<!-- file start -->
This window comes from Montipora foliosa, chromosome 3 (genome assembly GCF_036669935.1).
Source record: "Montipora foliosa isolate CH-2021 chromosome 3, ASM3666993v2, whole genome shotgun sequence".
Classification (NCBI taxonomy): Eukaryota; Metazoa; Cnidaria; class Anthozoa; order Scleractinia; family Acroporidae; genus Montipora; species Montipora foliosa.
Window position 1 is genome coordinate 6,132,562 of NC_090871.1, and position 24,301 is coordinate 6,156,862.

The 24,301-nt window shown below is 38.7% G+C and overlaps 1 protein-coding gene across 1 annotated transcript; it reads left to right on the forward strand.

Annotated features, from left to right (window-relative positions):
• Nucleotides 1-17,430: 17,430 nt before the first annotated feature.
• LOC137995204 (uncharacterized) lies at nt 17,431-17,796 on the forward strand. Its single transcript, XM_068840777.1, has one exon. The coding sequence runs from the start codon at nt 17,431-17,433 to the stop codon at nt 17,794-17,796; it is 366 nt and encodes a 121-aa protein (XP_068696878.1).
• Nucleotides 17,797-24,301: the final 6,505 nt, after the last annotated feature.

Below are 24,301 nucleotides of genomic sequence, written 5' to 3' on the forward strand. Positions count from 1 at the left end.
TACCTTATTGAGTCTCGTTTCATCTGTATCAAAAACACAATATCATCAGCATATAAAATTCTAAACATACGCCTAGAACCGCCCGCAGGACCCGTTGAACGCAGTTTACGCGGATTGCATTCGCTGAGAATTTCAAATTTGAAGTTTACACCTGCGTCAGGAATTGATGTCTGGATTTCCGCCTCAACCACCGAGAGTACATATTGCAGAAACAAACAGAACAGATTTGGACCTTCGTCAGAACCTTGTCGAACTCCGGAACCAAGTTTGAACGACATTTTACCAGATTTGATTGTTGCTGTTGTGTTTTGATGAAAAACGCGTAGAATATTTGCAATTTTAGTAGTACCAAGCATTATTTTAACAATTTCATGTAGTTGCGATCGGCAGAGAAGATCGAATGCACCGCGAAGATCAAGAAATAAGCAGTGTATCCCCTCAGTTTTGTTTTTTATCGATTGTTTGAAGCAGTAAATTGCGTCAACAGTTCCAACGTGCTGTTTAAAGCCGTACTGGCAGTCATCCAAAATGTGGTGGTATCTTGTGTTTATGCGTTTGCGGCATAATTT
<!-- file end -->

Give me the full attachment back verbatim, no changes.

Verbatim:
This window comes from Montipora foliosa, chromosome 3 (genome assembly GCF_036669935.1).
Source record: "Montipora foliosa isolate CH-2021 chromosome 3, ASM3666993v2, whole genome shotgun sequence".
Classification (NCBI taxonomy): Eukaryota; Metazoa; Cnidaria; class Anthozoa; order Scleractinia; family Acroporidae; genus Montipora; species Montipora foliosa.
Window position 1 is genome coordinate 6,132,562 of NC_090871.1, and position 24,301 is coordinate 6,156,862.

The 24,301-nt window shown below is 38.7% G+C and overlaps 1 protein-coding gene across 1 annotated transcript; it reads left to right on the forward strand.

Annotated features, from left to right (window-relative positions):
• Nucleotides 1-17,430: 17,430 nt before the first annotated feature.
• LOC137995204 (uncharacterized) lies at nt 17,431-17,796 on the forward strand. Its single transcript, XM_068840777.1, has one exon. The coding sequence runs from the start codon at nt 17,431-17,433 to the stop codon at nt 17,794-17,796; it is 366 nt and encodes a 121-aa protein (XP_068696878.1).
• Nucleotides 17,797-24,301: the final 6,505 nt, after the last annotated feature.

Below are 24,301 nucleotides of genomic sequence, written 5' to 3' on the forward strand. Positions count from 1 at the left end.
TACCTTATTGAGTCTCGTTTCATCTGTATCAAAAACACAATATCATCAGCATATAAAATTCTAAACATACGCCTAGAACCGCCCGCAGGACCCGTTGAACGCAGTTTACGCGGATTGCATTCGCTGAGAATTTCAAATTTGAAGTTTACACCTGCGTCAGGAATTGATGTCTGGATTTCCGCCTCAACCACCGAGAGTACATATTGCAGAAACAAACAGAACAGATTTGGACCTTCGTCAGAACCTTGTCGAACTCCGGAACCAAGTTTGAACGACATTTTACCAGATTTGATTGTTGCTGTTGTGTTTTGATGAAAAACGCGTAGAATATTTGCAATTTTAGTAGTACCAAGCATTATTTTAACAATTTCATGTAGTTGCGATCGGCAGAGAAGATCGAATGCACCGCGAAGATCAAGAAATAAGCAGTGTATCCCCTCAGTTTTGTTTTTTATCGATTGTTTGAAGCAGTAAATTGCGTCAACAGTTCCAACGTGCTGTTTAAAGCCGTACTGGCAGTCATCCAAAATGTGGTGGTATCTTGTGTTTATGCGTTTGCGGCATAATTT